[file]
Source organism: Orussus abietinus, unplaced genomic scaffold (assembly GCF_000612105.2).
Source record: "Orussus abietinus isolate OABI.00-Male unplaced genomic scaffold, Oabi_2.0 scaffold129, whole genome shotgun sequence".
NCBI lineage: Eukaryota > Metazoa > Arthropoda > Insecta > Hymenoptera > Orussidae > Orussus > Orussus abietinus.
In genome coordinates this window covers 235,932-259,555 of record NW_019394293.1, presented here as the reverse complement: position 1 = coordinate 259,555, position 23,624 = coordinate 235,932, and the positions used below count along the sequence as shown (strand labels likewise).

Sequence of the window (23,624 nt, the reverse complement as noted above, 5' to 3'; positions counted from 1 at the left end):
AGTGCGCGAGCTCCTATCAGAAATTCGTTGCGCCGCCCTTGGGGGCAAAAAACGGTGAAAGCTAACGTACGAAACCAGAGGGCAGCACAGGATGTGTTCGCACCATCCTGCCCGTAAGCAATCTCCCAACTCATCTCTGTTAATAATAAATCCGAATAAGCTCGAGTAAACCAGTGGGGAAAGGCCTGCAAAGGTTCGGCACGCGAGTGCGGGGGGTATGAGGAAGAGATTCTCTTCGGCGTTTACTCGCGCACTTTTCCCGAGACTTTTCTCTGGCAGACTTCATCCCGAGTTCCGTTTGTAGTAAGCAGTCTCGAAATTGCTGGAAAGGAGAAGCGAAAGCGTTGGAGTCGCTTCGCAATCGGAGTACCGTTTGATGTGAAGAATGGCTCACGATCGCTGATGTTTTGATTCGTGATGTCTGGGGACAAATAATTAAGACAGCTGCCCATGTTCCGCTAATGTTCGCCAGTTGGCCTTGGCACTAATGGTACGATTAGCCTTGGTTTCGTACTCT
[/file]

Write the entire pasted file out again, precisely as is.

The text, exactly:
Source organism: Orussus abietinus, unplaced genomic scaffold (assembly GCF_000612105.2).
Source record: "Orussus abietinus isolate OABI.00-Male unplaced genomic scaffold, Oabi_2.0 scaffold129, whole genome shotgun sequence".
NCBI lineage: Eukaryota > Metazoa > Arthropoda > Insecta > Hymenoptera > Orussidae > Orussus > Orussus abietinus.
In genome coordinates this window covers 235,932-259,555 of record NW_019394293.1, presented here as the reverse complement: position 1 = coordinate 259,555, position 23,624 = coordinate 235,932, and the positions used below count along the sequence as shown (strand labels likewise).

Sequence of the window (23,624 nt, the reverse complement as noted above, 5' to 3'; positions counted from 1 at the left end):
AGTGCGCGAGCTCCTATCAGAAATTCGTTGCGCCGCCCTTGGGGGCAAAAAACGGTGAAAGCTAACGTACGAAACCAGAGGGCAGCACAGGATGTGTTCGCACCATCCTGCCCGTAAGCAATCTCCCAACTCATCTCTGTTAATAATAAATCCGAATAAGCTCGAGTAAACCAGTGGGGAAAGGCCTGCAAAGGTTCGGCACGCGAGTGCGGGGGGTATGAGGAAGAGATTCTCTTCGGCGTTTACTCGCGCACTTTTCCCGAGACTTTTCTCTGGCAGACTTCATCCCGAGTTCCGTTTGTAGTAAGCAGTCTCGAAATTGCTGGAAAGGAGAAGCGAAAGCGTTGGAGTCGCTTCGCAATCGGAGTACCGTTTGATGTGAAGAATGGCTCACGATCGCTGATGTTTTGATTCGTGATGTCTGGGGACAAATAATTAAGACAGCTGCCCATGTTCCGCTAATGTTCGCCAGTTGGCCTTGGCACTAATGGTACGATTAGCCTTGGTTTCGTACTCT